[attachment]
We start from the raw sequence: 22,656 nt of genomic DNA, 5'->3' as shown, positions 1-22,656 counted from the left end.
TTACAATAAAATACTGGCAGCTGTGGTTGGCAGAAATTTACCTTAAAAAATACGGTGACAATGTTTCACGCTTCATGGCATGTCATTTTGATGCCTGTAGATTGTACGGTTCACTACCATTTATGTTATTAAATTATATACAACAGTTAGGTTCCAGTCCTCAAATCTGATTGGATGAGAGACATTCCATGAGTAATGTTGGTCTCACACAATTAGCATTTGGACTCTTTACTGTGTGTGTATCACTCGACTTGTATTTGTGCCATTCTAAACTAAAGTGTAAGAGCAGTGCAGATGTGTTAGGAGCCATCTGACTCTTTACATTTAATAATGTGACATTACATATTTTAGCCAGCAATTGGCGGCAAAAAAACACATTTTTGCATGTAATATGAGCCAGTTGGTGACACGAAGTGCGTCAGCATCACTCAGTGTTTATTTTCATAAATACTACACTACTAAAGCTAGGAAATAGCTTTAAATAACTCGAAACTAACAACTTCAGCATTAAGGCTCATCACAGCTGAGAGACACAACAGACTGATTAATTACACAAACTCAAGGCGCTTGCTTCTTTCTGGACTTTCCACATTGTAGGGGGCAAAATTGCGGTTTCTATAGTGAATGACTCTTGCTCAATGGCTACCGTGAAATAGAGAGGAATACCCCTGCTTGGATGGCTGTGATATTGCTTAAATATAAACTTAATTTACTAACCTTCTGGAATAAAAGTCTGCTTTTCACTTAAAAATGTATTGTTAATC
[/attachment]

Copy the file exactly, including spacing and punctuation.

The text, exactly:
We start from the raw sequence: 22,656 nt of genomic DNA, 5'->3' as shown, positions 1-22,656 counted from the left end.
TTACAATAAAATACTGGCAGCTGTGGTTGGCAGAAATTTACCTTAAAAAATACGGTGACAATGTTTCACGCTTCATGGCATGTCATTTTGATGCCTGTAGATTGTACGGTTCACTACCATTTATGTTATTAAATTATATACAACAGTTAGGTTCCAGTCCTCAAATCTGATTGGATGAGAGACATTCCATGAGTAATGTTGGTCTCACACAATTAGCATTTGGACTCTTTACTGTGTGTGTATCACTCGACTTGTATTTGTGCCATTCTAAACTAAAGTGTAAGAGCAGTGCAGATGTGTTAGGAGCCATCTGACTCTTTACATTTAATAATGTGACATTACATATTTTAGCCAGCAATTGGCGGCAAAAAAACACATTTTTGCATGTAATATGAGCCAGTTGGTGACACGAAGTGCGTCAGCATCACTCAGTGTTTATTTTCATAAATACTACACTACTAAAGCTAGGAAATAGCTTTAAATAACTCGAAACTAACAACTTCAGCATTAAGGCTCATCACAGCTGAGAGACACAACAGACTGATTAATTACACAAACTCAAGGCGCTTGCTTCTTTCTGGACTTTCCACATTGTAGGGGGCAAAATTGCGGTTTCTATAGTGAATGACTCTTGCTCAATGGCTACCGTGAAATAGAGAGGAATACCCCTGCTTGGATGGCTGTGATATTGCTTAAATATAAACTTAATTTACTAACCTTCTGGAATAAAAGTCTGCTTTTCACTTAAAAATGTATTGTTAATC